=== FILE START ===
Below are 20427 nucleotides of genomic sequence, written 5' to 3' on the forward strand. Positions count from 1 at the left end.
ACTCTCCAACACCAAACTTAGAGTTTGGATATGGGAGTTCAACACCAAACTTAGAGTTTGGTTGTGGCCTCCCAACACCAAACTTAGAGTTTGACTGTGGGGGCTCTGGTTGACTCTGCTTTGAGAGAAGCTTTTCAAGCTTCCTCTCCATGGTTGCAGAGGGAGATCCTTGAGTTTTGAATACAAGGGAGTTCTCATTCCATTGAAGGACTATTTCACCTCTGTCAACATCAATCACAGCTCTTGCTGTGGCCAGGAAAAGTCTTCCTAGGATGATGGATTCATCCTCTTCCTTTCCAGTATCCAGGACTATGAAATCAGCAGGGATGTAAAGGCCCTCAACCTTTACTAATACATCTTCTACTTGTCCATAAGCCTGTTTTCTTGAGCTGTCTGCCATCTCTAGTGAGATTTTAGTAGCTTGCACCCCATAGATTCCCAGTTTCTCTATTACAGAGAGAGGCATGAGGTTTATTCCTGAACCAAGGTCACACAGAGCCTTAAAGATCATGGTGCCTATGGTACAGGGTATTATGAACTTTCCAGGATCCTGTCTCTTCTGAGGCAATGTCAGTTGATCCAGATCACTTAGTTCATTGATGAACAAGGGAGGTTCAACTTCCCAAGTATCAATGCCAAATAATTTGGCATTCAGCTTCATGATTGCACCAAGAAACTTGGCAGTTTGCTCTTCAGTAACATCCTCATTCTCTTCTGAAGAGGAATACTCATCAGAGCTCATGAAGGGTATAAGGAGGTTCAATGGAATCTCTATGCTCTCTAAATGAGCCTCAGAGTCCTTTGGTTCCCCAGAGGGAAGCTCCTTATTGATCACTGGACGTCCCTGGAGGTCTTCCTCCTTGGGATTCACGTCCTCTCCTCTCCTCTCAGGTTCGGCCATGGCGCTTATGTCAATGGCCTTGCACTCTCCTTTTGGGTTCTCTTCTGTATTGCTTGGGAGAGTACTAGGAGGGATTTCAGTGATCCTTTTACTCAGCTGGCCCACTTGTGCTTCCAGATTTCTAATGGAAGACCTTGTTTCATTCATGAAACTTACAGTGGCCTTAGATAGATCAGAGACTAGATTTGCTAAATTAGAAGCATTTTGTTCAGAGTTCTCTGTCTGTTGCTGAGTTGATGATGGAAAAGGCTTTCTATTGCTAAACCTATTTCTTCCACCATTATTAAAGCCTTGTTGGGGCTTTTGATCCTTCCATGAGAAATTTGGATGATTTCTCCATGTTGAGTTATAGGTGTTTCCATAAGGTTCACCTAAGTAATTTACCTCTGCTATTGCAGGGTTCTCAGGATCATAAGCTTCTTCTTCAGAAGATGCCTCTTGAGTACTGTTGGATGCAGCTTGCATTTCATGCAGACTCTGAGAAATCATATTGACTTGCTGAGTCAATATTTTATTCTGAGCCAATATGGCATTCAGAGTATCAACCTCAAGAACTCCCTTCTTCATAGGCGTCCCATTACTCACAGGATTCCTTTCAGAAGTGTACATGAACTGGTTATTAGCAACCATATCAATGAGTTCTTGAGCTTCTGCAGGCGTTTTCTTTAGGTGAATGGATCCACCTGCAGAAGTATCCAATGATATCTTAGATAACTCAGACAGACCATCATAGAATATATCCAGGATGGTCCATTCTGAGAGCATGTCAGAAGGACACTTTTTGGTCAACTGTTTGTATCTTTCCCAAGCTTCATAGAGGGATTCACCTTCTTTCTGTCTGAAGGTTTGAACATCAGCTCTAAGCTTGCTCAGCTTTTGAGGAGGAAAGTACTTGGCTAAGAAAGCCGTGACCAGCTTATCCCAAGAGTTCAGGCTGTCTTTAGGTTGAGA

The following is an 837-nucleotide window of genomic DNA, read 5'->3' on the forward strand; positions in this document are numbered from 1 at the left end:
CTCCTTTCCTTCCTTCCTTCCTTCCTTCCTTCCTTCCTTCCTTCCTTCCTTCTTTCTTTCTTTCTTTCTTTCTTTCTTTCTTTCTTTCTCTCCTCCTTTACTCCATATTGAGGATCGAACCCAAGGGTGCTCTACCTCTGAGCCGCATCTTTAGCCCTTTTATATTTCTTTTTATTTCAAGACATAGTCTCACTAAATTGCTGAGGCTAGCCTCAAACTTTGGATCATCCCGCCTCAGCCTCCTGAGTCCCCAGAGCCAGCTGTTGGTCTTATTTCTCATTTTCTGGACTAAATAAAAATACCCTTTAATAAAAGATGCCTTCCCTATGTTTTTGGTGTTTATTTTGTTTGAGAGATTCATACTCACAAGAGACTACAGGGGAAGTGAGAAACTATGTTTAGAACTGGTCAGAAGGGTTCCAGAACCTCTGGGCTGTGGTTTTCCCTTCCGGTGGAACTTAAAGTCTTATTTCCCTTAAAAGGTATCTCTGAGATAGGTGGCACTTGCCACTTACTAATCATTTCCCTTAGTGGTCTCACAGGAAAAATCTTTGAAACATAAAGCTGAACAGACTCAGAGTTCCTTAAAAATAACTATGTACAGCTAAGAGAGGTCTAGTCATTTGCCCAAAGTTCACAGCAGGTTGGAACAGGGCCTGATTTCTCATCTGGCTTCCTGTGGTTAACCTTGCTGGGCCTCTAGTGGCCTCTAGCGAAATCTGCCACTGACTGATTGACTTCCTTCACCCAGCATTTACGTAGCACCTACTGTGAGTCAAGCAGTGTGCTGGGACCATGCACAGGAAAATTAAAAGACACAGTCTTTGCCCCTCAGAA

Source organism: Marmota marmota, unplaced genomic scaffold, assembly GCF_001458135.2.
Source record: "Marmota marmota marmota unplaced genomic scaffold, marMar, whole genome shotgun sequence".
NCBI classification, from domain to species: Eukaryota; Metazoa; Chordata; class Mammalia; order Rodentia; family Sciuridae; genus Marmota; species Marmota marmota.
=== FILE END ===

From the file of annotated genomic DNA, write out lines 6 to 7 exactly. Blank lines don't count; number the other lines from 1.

Source record: "Marmota marmota marmota unplaced genomic scaffold, marMar, whole genome shotgun sequence".
NCBI classification, from domain to species: Eukaryota; Metazoa; Chordata; class Mammalia; order Rodentia; family Sciuridae; genus Marmota; species Marmota marmota.